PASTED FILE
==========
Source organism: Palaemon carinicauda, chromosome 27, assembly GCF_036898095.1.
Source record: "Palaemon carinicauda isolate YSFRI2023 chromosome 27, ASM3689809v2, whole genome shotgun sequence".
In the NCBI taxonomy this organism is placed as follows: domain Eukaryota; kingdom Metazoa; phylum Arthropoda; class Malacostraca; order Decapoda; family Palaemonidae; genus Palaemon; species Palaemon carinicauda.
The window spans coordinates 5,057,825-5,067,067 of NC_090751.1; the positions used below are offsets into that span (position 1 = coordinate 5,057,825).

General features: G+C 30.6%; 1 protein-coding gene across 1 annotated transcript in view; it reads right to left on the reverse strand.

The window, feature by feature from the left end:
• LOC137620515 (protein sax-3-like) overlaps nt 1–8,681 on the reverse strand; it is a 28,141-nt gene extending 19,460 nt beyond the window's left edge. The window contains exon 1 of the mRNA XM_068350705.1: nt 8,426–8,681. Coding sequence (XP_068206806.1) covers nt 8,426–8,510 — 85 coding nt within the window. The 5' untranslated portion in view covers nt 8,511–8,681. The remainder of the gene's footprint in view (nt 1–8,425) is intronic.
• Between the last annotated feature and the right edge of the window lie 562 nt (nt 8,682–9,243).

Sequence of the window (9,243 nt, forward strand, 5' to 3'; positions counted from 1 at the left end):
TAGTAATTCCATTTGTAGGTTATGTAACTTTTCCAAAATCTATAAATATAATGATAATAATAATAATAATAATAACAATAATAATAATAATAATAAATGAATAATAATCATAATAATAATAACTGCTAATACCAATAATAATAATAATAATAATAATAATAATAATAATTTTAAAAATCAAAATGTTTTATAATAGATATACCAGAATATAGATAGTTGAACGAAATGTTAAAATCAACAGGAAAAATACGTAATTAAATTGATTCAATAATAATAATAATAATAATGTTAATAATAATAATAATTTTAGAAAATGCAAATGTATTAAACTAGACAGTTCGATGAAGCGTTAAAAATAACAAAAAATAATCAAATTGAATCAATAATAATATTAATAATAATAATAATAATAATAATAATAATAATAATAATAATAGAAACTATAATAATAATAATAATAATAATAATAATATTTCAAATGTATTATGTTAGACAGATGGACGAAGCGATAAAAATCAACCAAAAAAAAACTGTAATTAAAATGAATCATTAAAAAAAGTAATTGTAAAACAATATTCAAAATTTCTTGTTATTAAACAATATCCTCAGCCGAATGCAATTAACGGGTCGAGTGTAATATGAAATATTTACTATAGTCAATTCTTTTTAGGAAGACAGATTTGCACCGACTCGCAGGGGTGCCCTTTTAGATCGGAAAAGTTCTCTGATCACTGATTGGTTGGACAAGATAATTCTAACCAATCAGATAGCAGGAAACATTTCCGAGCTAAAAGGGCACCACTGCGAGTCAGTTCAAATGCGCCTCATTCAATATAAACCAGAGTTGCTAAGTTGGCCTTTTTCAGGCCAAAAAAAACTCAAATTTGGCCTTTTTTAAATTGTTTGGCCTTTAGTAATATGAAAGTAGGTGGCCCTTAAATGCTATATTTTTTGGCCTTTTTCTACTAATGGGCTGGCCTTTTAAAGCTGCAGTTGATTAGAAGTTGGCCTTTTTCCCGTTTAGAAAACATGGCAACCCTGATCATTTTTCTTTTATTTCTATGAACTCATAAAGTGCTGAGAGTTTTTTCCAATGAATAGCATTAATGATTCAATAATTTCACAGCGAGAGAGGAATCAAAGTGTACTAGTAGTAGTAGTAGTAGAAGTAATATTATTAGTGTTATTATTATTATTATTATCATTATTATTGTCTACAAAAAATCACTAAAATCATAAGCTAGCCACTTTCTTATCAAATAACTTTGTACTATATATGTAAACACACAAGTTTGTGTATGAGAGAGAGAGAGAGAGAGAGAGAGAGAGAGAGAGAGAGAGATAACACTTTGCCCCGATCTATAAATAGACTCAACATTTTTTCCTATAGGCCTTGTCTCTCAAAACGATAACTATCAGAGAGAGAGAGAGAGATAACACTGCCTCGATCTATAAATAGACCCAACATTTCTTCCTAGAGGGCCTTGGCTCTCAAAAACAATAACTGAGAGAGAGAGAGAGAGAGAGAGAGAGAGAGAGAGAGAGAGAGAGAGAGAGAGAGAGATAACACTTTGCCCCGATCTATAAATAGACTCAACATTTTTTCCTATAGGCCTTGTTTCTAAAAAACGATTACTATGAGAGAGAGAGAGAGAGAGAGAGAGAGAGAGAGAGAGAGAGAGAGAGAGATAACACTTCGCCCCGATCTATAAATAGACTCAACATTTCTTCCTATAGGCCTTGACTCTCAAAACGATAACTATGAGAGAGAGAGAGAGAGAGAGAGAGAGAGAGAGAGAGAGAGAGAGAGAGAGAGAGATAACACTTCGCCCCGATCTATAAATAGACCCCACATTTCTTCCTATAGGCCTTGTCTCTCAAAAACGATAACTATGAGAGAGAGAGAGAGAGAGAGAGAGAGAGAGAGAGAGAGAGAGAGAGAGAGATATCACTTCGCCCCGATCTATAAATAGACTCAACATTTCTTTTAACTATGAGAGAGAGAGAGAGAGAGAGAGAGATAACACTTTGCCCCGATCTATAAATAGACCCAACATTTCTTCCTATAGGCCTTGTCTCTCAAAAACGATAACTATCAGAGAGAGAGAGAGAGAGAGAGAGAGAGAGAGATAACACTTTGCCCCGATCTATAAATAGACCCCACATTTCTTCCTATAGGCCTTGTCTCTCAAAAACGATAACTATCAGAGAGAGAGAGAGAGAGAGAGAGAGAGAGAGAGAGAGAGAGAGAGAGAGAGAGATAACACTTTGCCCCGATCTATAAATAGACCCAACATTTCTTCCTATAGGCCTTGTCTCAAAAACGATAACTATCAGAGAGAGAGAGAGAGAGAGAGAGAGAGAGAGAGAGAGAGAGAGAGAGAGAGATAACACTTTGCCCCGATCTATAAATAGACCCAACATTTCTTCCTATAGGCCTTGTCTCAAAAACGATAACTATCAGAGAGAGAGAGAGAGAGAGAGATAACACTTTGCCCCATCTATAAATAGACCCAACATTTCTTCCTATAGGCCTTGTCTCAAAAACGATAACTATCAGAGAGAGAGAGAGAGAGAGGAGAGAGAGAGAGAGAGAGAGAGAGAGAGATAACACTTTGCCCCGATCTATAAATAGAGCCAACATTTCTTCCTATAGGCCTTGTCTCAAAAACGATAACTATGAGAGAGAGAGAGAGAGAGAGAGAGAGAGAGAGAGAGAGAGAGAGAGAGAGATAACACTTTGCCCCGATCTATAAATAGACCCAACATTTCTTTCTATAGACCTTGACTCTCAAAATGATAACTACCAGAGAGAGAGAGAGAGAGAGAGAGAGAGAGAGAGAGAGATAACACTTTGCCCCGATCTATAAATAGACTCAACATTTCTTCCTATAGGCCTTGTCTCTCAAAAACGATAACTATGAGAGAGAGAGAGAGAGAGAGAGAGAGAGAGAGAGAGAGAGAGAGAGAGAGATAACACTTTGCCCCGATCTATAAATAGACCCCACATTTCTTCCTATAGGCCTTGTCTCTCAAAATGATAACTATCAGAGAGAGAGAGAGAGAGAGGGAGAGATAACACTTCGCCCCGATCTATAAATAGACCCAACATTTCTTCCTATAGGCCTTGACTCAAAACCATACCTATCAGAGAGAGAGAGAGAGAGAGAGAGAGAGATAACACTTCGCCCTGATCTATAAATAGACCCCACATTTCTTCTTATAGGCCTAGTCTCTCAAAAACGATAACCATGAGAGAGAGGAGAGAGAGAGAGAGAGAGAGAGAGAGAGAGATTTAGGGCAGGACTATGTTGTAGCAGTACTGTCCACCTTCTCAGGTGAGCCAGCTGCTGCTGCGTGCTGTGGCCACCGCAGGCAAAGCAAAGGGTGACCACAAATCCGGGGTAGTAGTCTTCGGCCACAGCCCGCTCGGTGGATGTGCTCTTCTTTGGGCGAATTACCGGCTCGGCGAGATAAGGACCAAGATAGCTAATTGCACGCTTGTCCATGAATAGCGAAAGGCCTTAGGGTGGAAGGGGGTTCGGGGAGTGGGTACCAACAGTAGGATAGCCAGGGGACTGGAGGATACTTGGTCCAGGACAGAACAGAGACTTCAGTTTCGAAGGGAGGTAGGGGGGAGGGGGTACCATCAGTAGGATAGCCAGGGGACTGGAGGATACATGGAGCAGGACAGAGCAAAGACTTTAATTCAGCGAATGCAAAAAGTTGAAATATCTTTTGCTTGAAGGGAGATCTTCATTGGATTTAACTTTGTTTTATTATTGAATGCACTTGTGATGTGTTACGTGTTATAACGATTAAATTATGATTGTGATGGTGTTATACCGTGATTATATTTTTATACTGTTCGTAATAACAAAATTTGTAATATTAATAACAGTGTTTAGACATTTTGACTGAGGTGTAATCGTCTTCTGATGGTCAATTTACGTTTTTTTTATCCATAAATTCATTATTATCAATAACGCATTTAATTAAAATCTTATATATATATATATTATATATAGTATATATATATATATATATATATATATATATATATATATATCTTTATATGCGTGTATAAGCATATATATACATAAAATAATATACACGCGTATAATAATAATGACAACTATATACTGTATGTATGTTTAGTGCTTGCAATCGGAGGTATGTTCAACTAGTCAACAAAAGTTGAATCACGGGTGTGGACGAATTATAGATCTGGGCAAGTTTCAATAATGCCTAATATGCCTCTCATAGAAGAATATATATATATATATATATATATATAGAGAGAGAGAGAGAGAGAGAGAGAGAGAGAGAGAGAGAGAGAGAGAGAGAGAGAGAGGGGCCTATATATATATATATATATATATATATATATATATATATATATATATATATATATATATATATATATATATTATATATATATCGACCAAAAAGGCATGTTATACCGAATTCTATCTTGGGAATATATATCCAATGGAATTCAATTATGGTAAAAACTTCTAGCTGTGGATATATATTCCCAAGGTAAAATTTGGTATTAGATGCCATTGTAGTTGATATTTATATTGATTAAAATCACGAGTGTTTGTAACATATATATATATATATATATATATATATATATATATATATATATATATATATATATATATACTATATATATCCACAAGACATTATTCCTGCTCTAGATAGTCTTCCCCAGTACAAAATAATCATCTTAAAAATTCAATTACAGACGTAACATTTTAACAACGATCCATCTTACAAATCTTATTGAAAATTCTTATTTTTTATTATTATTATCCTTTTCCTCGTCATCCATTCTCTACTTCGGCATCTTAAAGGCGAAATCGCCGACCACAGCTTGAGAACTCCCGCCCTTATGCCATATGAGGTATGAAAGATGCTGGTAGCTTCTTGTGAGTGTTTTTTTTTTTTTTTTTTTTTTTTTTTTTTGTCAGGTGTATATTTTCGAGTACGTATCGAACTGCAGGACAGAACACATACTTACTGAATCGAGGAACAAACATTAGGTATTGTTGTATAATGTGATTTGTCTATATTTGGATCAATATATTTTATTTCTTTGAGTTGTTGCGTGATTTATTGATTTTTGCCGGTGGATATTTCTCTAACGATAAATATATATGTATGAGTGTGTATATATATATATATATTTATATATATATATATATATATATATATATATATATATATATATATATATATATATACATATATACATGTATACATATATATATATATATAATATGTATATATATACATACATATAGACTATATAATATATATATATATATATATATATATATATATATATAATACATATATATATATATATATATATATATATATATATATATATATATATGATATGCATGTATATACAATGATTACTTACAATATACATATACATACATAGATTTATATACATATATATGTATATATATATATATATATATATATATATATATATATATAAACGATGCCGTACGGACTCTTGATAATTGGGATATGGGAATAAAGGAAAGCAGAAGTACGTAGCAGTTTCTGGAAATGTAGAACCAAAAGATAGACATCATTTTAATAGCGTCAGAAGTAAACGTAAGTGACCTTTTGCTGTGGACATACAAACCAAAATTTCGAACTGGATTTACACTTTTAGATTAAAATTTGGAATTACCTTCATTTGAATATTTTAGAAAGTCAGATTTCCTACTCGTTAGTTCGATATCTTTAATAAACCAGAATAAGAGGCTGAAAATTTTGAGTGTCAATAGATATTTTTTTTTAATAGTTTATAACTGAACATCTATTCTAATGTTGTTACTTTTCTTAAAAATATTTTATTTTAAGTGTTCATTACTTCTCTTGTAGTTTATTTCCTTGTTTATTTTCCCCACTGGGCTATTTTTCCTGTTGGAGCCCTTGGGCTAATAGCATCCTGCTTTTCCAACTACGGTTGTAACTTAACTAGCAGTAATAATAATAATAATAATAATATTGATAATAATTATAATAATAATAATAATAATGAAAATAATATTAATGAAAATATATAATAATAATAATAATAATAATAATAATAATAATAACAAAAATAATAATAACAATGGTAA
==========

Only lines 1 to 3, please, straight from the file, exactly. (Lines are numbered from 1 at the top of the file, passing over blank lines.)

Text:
Source organism: Palaemon carinicauda, chromosome 27, assembly GCF_036898095.1.
Source record: "Palaemon carinicauda isolate YSFRI2023 chromosome 27, ASM3689809v2, whole genome shotgun sequence".
In the NCBI taxonomy this organism is placed as follows: domain Eukaryota; kingdom Metazoa; phylum Arthropoda; class Malacostraca; order Decapoda; family Palaemonidae; genus Palaemon; species Palaemon carinicauda.